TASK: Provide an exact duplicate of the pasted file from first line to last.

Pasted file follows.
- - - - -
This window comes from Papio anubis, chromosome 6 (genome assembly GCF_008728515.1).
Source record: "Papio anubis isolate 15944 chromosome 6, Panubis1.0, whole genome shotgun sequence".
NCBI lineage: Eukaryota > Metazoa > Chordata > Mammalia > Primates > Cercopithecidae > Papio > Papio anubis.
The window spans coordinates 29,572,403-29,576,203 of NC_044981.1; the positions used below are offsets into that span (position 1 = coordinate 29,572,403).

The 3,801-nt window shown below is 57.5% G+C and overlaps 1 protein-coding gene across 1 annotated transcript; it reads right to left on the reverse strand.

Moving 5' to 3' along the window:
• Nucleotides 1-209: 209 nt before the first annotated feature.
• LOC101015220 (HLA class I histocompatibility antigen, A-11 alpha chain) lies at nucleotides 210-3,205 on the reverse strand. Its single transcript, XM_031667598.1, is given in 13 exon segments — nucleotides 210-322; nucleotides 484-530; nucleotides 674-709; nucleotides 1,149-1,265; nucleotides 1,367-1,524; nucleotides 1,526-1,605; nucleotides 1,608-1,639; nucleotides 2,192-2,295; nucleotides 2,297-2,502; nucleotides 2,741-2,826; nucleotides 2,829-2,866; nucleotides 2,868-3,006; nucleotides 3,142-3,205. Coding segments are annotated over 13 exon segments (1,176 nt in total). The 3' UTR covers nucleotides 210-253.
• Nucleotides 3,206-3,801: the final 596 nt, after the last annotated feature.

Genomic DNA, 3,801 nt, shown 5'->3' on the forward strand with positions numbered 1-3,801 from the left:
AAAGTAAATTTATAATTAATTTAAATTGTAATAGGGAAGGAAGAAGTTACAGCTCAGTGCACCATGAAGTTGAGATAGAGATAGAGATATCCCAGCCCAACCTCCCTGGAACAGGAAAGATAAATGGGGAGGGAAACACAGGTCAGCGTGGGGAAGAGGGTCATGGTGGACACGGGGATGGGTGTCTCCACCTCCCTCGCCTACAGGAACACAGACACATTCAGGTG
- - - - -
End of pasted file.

This window comes from Papio anubis, chromosome 6 (genome assembly GCF_008728515.1).
Source record: "Papio anubis isolate 15944 chromosome 6, Panubis1.0, whole genome shotgun sequence".
NCBI lineage: Eukaryota > Metazoa > Chordata > Mammalia > Primates > Cercopithecidae > Papio > Papio anubis.
The window spans coordinates 29,572,403-29,576,203 of NC_044981.1; the positions used below are offsets into that span (position 1 = coordinate 29,572,403).

The 3,801-nt window shown below is 57.5% G+C and overlaps 1 protein-coding gene across 1 annotated transcript; it reads right to left on the reverse strand.

Moving 5' to 3' along the window:
• Nucleotides 1-209: 209 nt before the first annotated feature.
• LOC101015220 (HLA class I histocompatibility antigen, A-11 alpha chain) lies at nucleotides 210-3,205 on the reverse strand. Its single transcript, XM_031667598.1, is given in 13 exon segments — nucleotides 210-322; nucleotides 484-530; nucleotides 674-709; nucleotides 1,149-1,265; nucleotides 1,367-1,524; nucleotides 1,526-1,605; nucleotides 1,608-1,639; nucleotides 2,192-2,295; nucleotides 2,297-2,502; nucleotides 2,741-2,826; nucleotides 2,829-2,866; nucleotides 2,868-3,006; nucleotides 3,142-3,205. Coding segments are annotated over 13 exon segments (1,176 nt in total). The 3' UTR covers nucleotides 210-253.
• Nucleotides 3,206-3,801: the final 596 nt, after the last annotated feature.

Genomic DNA, 3,801 nt, shown 5'->3' on the forward strand with positions numbered 1-3,801 from the left:
AAAGTAAATTTATAATTAATTTAAATTGTAATAGGGAAGGAAGAAGTTACAGCTCAGTGCACCATGAAGTTGAGATAGAGATAGAGATATCCCAGCCCAACCTCCCTGGAACAGGAAAGATAAATGGGGAGGGAAACACAGGTCAGCGTGGGGAAGAGGGTCATGGTGGACACGGGGATGGGTGTCTCCACCTCCCTCGCCTACAGGAACACAGACACATTCAGGTG